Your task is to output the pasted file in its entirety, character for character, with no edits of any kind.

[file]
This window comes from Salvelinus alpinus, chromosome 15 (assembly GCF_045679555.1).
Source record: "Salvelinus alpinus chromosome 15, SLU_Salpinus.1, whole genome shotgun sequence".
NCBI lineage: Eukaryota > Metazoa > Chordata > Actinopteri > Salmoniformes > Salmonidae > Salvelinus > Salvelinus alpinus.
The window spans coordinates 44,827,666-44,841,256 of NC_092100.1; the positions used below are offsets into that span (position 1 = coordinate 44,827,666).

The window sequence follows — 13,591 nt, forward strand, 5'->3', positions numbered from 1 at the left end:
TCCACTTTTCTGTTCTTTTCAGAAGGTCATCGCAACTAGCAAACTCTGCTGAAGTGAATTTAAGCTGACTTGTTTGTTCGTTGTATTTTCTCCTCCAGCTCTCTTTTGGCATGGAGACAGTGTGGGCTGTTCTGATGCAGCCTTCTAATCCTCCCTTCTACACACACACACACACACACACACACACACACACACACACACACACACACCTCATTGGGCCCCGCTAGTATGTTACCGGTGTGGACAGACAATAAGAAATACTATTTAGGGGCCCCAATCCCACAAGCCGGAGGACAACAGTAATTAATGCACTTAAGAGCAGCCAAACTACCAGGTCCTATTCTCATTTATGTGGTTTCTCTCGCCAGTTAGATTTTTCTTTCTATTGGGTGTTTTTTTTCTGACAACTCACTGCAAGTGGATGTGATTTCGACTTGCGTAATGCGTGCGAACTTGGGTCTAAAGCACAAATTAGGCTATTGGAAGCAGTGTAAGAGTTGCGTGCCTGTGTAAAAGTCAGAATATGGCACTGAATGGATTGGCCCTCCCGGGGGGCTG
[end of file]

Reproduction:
This window comes from Salvelinus alpinus, chromosome 15 (assembly GCF_045679555.1).
Source record: "Salvelinus alpinus chromosome 15, SLU_Salpinus.1, whole genome shotgun sequence".
NCBI lineage: Eukaryota > Metazoa > Chordata > Actinopteri > Salmoniformes > Salmonidae > Salvelinus > Salvelinus alpinus.
The window spans coordinates 44,827,666-44,841,256 of NC_092100.1; the positions used below are offsets into that span (position 1 = coordinate 44,827,666).

The window sequence follows — 13,591 nt, forward strand, 5'->3', positions numbered from 1 at the left end:
TCCACTTTTCTGTTCTTTTCAGAAGGTCATCGCAACTAGCAAACTCTGCTGAAGTGAATTTAAGCTGACTTGTTTGTTCGTTGTATTTTCTCCTCCAGCTCTCTTTTGGCATGGAGACAGTGTGGGCTGTTCTGATGCAGCCTTCTAATCCTCCCTTCTACACACACACACACACACACACACACACACACACACACACACACACACACCTCATTGGGCCCCGCTAGTATGTTACCGGTGTGGACAGACAATAAGAAATACTATTTAGGGGCCCCAATCCCACAAGCCGGAGGACAACAGTAATTAATGCACTTAAGAGCAGCCAAACTACCAGGTCCTATTCTCATTTATGTGGTTTCTCTCGCCAGTTAGATTTTTCTTTCTATTGGGTGTTTTTTTTCTGACAACTCACTGCAAGTGGATGTGATTTCGACTTGCGTAATGCGTGCGAACTTGGGTCTAAAGCACAAATTAGGCTATTGGAAGCAGTGTAAGAGTTGCGTGCCTGTGTAAAAGTCAGAATATGGCACTGAATGGATTGGCCCTCCCGGGGGGCTG